CRISPR-Cas9 is a modern genome-editing tool that has its roots in an ancient prokaryotic immune system. Since its first adaption as a genome-editing tool in living eukaryotic cells less than a decade ago, CRISPR has undergone massive development and today it represents a rapidly growing toolbox with broad applications.
This piece gives a brief overview on the history of CRISPR and how it is used today.
An Ancient Bacterial Immune System
Bacteria respond to the threat of invasion by capturing and storing DNA fragments from invading phages or other foreign DNA within a region of their genome termed the CRISPR (Clustered Regularly Interspaced Short Palindromic Repeats) array.
The CRISPR array is continually transcribed, producing short CRISPR RNA (crRNA) guide sequences that, upon detection of complementary foreign DNA sequence, bind and recruit the Cas9 (CRISPR-associated protein 9) nuclease. Cas9 then specifically cleaves and destroys the foreign DNA, thus protecting the cell.
The CRISPR Path from Discovery to Application
CRISPR arrays were first discovered in the E. coli genome in 1987, but it took two decades for scientists to elucidate their function. The discovery that the arrays matched snippets of bacteriophage genomes provided the first clue that CRISPR might be functioning as some kind of bacterial adaptive immune system, and this was later confirmed by scientists at Danisco who were studying how Streptococcus thermophiles, which is used in the production of fermented dairy products, responds to phage attack.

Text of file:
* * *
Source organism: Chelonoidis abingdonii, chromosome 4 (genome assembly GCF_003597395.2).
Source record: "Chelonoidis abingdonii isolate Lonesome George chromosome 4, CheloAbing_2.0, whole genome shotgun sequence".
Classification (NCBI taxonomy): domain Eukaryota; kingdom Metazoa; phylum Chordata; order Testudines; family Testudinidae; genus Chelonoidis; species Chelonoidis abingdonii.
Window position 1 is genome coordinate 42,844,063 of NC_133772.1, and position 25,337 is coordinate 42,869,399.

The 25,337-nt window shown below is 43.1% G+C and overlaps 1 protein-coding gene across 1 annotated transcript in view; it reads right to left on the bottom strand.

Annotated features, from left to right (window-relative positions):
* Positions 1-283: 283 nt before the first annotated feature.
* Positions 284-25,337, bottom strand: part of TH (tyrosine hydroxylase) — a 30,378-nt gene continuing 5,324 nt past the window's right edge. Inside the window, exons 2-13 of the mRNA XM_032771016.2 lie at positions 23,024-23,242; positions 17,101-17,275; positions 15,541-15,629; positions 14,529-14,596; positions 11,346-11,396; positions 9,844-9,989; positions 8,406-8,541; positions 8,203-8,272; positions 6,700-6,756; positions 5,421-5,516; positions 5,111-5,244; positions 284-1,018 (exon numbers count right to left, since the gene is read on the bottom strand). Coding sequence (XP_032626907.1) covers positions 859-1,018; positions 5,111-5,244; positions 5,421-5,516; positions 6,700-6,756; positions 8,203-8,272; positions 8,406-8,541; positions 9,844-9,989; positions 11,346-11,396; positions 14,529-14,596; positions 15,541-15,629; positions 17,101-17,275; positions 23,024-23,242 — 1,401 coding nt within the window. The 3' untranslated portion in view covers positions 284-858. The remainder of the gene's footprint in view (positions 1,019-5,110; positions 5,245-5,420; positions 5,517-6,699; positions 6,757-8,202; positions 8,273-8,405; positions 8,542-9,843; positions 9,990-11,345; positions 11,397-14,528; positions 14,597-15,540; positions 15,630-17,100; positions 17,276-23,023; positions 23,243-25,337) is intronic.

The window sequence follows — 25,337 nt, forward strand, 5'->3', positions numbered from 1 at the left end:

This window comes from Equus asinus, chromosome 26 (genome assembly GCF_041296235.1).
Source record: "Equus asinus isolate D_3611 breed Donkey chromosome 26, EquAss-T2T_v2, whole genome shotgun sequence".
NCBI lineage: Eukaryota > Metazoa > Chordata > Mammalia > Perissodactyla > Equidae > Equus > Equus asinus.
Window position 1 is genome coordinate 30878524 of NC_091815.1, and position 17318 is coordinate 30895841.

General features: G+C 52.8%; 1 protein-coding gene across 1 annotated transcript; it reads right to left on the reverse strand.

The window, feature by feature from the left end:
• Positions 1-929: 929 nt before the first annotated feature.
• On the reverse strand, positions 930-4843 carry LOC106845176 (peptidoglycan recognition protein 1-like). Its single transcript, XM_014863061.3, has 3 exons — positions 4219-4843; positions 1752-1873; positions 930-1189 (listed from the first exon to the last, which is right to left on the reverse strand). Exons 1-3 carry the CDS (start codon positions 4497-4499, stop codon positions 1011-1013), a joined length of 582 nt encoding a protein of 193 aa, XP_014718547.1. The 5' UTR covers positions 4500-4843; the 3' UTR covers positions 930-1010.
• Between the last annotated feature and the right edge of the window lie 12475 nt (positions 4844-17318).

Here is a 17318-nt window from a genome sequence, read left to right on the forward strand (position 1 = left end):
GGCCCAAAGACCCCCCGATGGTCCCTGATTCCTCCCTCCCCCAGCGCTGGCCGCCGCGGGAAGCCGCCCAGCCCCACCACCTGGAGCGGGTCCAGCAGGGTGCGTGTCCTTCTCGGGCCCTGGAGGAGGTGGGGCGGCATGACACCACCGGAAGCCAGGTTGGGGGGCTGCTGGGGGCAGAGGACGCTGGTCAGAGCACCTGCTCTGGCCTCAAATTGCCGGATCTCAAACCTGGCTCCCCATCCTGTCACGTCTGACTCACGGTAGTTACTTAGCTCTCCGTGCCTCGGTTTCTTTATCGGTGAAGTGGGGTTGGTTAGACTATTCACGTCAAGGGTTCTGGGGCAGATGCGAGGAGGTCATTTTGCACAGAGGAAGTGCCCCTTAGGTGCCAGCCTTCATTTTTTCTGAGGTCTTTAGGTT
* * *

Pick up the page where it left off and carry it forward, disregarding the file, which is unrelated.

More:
CRISPR as we know it today is a collection of tools that are widely used in research, therapeutic development, agriculture, diagnostics and other applications. The following sections looks at some of the major uses of CRISPR-Cas technology today – gene knock in and knock out, transcriptional activation and nucleic acid sequence detection.
Gene Knock In and Knock Out
Using Cas9 or another RNA-guided Cas endonuclease, e.g., Cas12a, it is possible to knock in and knock out genes/sequences of interest or mutate target sequences, by delivering a gene-editing cargo to the target cells. This cargo consists of a single guide RNA (gRNA), a Cas endonuclease, and a repair template that is destined to replace the target region in the genome.
The Cas endonuclease generates a double-stranded break (DSB) in the genomic DNA (gDNA), which mammalian cells can repair using either the non-homologous end joining (NHEJ) or homology-directed repair (HDR) pathway.
For gene replacement and knock in, the repair template will contain the desired mutations or the desired transgene, flanked by homology arms that will allow the HDR machinery to incorporate the template at the target site.
CRISPR knock out and knock in is widely used in research to interrogate gene function, insert reporter genes and to develop disease models. Clinical trials that explore the use of CRISPR to knock out/in genes in cell therapies, e.g., CAR T-cell therapies, as well as in vivo genome-editing therapies, are also ongoing.
CRISPR-based transcriptional activation is achieved using a catalytically dead Cas9 (dCas9) that is fused to a transcriptional activator, e.g., VPR, SAM, or Suntag. A target-specific gRNA directs the resulting dCas9 fusion protein to the target gene’s promoter, and the dCas9 activator complex recruits the cell’s own transcription machinery to initiate target gene expression.